garden dreams

I finally got 3 actual plants and potted them today: 2 ivy plants with great vines already, and some kind of little blooming thing that has dark green foliage and bright pink flowers. I love working with plants. It renewed me a bit as I was planting the ivy in clay pots. And I got a little bonus - and earthworm showed itself as I was unwrapping the roots. At first, I thought it was a cutworm or something similar and was about to fling it out the window for the pigeons to share, but nope! It's a little earthworm! I hope I don't overwater and drown the little guy. While I am here, my days of gardening has to be adjusted dramatically...strictly container gardening and indoors at that. I have plans to make the laundry room into not only a laundry, but a space for doing the plant work, too. Not reason I shouldn't make the most of what we have. We bought a fold-up clothes drying thingy today, hahahaha...because Omar is afraid that with a regular clothesline in the laundry room, that he will catch it around his head or neck. So with the folding thing (I hope it works well and isn't one of those "As seen on TV!" cheap things...at least it isn't plastic), I have hopes of a gardening room, too.

And I got a table cloth...a tan background with lots of other colors woven into it...it's a Peruvian textile, and very pretty. I was a little worried about it, because Omar sometimes seems not to want those folkloric and artisan pieces. I picked up a vase, also an artisan piece, but I think it might be a "no water" vase because the inside of it is unglazed, so if I find some particularly beautiful silk flowers, I'll get a few to splash some color around the living room. I like COLOR. Omar seems to like browns and tans...typical man there, I think. The vase is shades of brown and orange with black. Little llamas stand on each side. I would have much preferred something floral and colorful and we saw that, but the Peruvian folk art is just as nice. Next month, I'm going back for a couple of paintings to put on the walls. I asked him about wall hangings, but he said he preferred framed pictures. No rug yet, though. The rug places were all closed today, so maybe that will happen next month, along with the paintings.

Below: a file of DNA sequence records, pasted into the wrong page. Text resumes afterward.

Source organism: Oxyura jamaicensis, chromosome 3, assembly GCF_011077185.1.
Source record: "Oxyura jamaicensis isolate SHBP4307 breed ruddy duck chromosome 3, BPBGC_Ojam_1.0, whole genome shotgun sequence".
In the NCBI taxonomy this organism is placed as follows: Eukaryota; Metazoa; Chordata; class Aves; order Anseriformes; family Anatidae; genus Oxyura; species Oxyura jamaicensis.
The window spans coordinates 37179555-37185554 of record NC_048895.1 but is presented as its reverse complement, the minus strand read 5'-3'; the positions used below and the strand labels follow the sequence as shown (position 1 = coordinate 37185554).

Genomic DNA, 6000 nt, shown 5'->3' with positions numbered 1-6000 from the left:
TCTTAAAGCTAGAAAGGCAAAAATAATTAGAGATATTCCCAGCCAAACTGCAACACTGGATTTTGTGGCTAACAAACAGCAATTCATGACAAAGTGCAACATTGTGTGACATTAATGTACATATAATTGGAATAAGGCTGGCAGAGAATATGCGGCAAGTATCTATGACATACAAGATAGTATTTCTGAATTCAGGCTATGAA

I'm still thinking of snagging some cuttings along the sidewalk tomorrow. I saw a batch of spider plants that had new starts coming of them on Friday. If they haven't been trimmed, I'll just nip a few off and drop them into my purse on the way home tomorrow.

Garden dreams abound...and we're heading into autumn here...

Feb 5, 2007

scraps of yarn and thought...

So with the scraps of yarn left from the Boheman sweater and some pretty beads, I made a little capelet. I think this might be for myself, but it seems like when I make something that I like, I end up selling it. Almost all of my stuff sold in November at the craft show in Windsor, Colorado, and I'm starting from scratch again. Before I came back to Lims this time, I made 2 sweaters and 2 felted hats...the hats I made for me, and I actually brought the brown one with me, so I think that one will be mine. But I made a wonderful red one that I like better, with a wide brim and a deep crown. It sits down on my head and keeps my ears warm, with no danger of flying off in the wind. The brim is wider than the brim on the brown hat, so I took the one that was more practical to carry on the plane with me...and the red one sits in the closet in Cheyenne. I want it. I miss it, even though I only wore it around the house. I love it. My hat, my beautiful red hat...my kingdom for my hat! Too bad I don't have a kingdom. I don't have my red hat, either.

I'm trying to upload a photo of the lavender hat I made last year. It took a little time for that one to sell, too, but in Windsor, a lady saw it and love it. She was looking for something that would be weather proof, stay on her head, and still look like a hat. I'm glad it found a home.